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The Shipping News
Reviewed by Dennis Morton

If you were to send out a rescue craft, somewhere roughly equidistant between a Hallmark card and Annie Proulx's novel you might find Lasse Hallstrom's new movie "The Shipping News". It would be floating handsomely in placid waters, shrouded in not quite eerie fog.
Imagine Annie Proulx on Prozac and you'll have a sense of the terrain this film occupies. That's perhaps unfair. Prozac has helped many people, and "The Shipping News" isn't difficult to sit through. And I like Lasse Hallstrom. But as an adaptation of Proulx's book, this film fails. 
The script was written by Robert Nelson Jacobs, who also wrote the screenplay for Hallstrom's last movie, "Chocolate", a trifling truffle of a film. Sadly, "The Shipping News" suffers from the same fate. It's not quite smarmy, but it's just too sweet. 
Of course, it's easy to make the arguement that a film is not a book and that any attempt to judge the film as if it were, is invideous. Generally, I buy that notion. But when the film is promoted as if it were the book, that argument pales.
Nevertheless, let's look at the movie as if it weren't based on anything Annie Proulx ever wrote. Let's look at it just as a movie. On that basis, it stacks up better than most Hollywood films.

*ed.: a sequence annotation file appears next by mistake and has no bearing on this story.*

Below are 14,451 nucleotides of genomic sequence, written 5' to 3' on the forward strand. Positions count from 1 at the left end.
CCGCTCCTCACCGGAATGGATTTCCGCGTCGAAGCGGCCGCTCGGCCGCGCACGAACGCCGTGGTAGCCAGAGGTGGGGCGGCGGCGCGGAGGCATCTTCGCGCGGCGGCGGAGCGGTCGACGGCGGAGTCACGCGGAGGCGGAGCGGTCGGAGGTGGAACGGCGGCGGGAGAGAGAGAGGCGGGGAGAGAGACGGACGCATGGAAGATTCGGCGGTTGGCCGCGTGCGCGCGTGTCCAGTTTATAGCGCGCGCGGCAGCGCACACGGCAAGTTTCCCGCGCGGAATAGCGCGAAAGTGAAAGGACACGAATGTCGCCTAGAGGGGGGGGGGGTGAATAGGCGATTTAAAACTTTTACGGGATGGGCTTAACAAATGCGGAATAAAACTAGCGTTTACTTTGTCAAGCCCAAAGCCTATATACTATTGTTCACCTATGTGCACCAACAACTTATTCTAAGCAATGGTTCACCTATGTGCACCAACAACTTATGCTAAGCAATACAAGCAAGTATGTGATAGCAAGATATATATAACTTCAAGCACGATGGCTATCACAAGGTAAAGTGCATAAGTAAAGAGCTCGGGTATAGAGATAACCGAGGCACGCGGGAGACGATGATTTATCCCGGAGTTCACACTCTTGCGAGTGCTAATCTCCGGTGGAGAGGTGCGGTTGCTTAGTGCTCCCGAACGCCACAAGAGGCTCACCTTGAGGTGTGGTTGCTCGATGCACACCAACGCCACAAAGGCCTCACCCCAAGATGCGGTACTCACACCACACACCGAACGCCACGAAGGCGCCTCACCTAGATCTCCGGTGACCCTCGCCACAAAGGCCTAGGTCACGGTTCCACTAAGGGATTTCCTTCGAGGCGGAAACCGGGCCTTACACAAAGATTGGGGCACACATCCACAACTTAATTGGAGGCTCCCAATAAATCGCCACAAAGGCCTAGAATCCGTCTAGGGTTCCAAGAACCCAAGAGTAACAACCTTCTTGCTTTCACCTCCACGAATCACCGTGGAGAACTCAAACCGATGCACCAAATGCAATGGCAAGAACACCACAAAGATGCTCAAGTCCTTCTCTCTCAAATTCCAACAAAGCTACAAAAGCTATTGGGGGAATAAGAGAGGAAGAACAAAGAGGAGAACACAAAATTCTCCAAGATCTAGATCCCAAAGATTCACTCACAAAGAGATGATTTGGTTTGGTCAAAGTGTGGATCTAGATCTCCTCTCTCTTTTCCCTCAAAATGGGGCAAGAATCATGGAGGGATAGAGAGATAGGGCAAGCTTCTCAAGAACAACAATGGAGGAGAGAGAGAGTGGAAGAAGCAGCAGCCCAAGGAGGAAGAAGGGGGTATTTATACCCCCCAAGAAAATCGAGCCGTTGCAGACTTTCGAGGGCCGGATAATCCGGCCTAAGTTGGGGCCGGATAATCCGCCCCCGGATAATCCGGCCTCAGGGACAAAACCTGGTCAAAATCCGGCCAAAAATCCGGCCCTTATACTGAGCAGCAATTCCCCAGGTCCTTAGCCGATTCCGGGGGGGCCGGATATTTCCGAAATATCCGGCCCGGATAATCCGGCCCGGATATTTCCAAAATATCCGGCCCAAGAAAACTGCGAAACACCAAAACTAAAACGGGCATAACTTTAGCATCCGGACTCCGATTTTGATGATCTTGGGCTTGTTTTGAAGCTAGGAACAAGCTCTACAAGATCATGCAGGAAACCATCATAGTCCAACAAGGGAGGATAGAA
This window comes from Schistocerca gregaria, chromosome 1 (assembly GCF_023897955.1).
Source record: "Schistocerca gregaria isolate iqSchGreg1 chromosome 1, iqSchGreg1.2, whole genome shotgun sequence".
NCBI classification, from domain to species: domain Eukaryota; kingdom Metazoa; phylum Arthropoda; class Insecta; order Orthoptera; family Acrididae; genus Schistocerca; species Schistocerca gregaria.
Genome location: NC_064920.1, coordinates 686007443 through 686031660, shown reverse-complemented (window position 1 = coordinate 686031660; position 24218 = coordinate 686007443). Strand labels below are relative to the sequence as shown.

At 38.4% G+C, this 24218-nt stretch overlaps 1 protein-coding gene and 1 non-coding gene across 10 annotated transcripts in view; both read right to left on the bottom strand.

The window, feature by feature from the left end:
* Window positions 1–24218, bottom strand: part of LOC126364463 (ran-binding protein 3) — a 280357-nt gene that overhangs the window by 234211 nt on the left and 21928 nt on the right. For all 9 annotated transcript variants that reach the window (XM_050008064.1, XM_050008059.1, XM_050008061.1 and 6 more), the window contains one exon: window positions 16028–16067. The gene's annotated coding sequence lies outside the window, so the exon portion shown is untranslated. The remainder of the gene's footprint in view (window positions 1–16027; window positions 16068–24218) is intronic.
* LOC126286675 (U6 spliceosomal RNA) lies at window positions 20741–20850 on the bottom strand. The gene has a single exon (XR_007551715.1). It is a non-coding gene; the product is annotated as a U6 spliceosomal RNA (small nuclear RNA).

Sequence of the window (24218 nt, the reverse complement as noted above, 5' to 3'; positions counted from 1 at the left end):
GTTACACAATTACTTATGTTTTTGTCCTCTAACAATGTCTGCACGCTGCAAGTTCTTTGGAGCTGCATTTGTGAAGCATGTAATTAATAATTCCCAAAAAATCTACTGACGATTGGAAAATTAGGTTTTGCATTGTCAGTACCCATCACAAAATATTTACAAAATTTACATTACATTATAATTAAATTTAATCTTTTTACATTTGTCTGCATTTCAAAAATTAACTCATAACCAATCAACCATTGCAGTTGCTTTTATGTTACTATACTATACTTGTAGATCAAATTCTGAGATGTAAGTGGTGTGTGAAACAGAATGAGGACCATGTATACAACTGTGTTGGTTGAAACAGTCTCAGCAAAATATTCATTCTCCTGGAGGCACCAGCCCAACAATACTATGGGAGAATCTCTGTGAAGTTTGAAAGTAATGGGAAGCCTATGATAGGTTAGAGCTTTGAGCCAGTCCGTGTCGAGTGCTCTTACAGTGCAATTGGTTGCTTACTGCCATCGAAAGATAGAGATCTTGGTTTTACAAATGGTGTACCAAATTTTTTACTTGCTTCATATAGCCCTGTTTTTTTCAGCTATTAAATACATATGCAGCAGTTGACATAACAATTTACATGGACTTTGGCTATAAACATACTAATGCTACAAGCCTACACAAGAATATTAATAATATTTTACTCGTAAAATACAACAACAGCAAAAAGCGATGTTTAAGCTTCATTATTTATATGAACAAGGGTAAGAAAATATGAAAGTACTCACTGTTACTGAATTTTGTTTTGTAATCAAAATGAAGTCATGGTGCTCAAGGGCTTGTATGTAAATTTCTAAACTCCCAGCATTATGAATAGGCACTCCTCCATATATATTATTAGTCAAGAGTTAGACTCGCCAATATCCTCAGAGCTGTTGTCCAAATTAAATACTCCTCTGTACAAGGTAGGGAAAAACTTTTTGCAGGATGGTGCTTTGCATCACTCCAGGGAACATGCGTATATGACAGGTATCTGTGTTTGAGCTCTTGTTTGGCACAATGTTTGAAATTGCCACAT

It has a coherent narrative structure. It's economically told. It's slightly quirky. There are several fine actors who acquit themselves well, especially Judi Dench. And the cinematography is more than competent. In short, like all of Hallstrom's films, "The Shipping News" is well made. Probably, it will do well at the box office.
So what's my problem with it?
Well, for starters, I did read the novel, and liked it, and can't erase my memory of how the novel made me feel. Proulx's book is a darker tale. In her novels and stories, life is often tragic. Cosmic excrement may happen, but it's never an excuse to quit the game. Her characters are survivors and humor is often the only leavening agent they can afford. This is not to say that Hallstrom's "Shipping News" is without humor. 
It is to say that notwithstanding a kitchenfull of fine ingredients, somehow, the recipe is off. The result is a well made movie that simply fails to move me. It fails to make me feel. And that, for me, is the primary requirement of art. It makes us feel. We don't have to like what we feel, but we are not unmoved in its presence. 
Alas, "The Shipping News" is a good looking movie with no real center, no power to transform us. I'm having a hard time figuring out why. At this point, after two viewings, the best I can come up with is Kevin Spacey, and the adequate but uninspiring script by Robert Nelson Jacobs.
"The Shipping News" finally answers the question many have been asking about Spacey: can he play anything but an archly ironic character. The answer is - he tries to, in "The Shipping News", but he misses the boat. He seems to have swallowed a frog, or the oceanic equivalent. His voice is always on the verge of a staticcy gruffness. And his face a bit too sad. His performance, like Russel Crowe's in "A Beautiful Life", just a smidgen over the top. 
As for the script, well, there's not really an embarrassing moment in it. In fact, there are clever moments, but they don't add up to the emotional wallop that a really good script provides. 
All said, I wouldn't attempt to discourage you from checking this film out, but I might suggest you check it out of your favorite, locally owned video store, a few months down the line.
For The Film Gang, this is Dennis Morton.

Copyright Dennis Morton 2002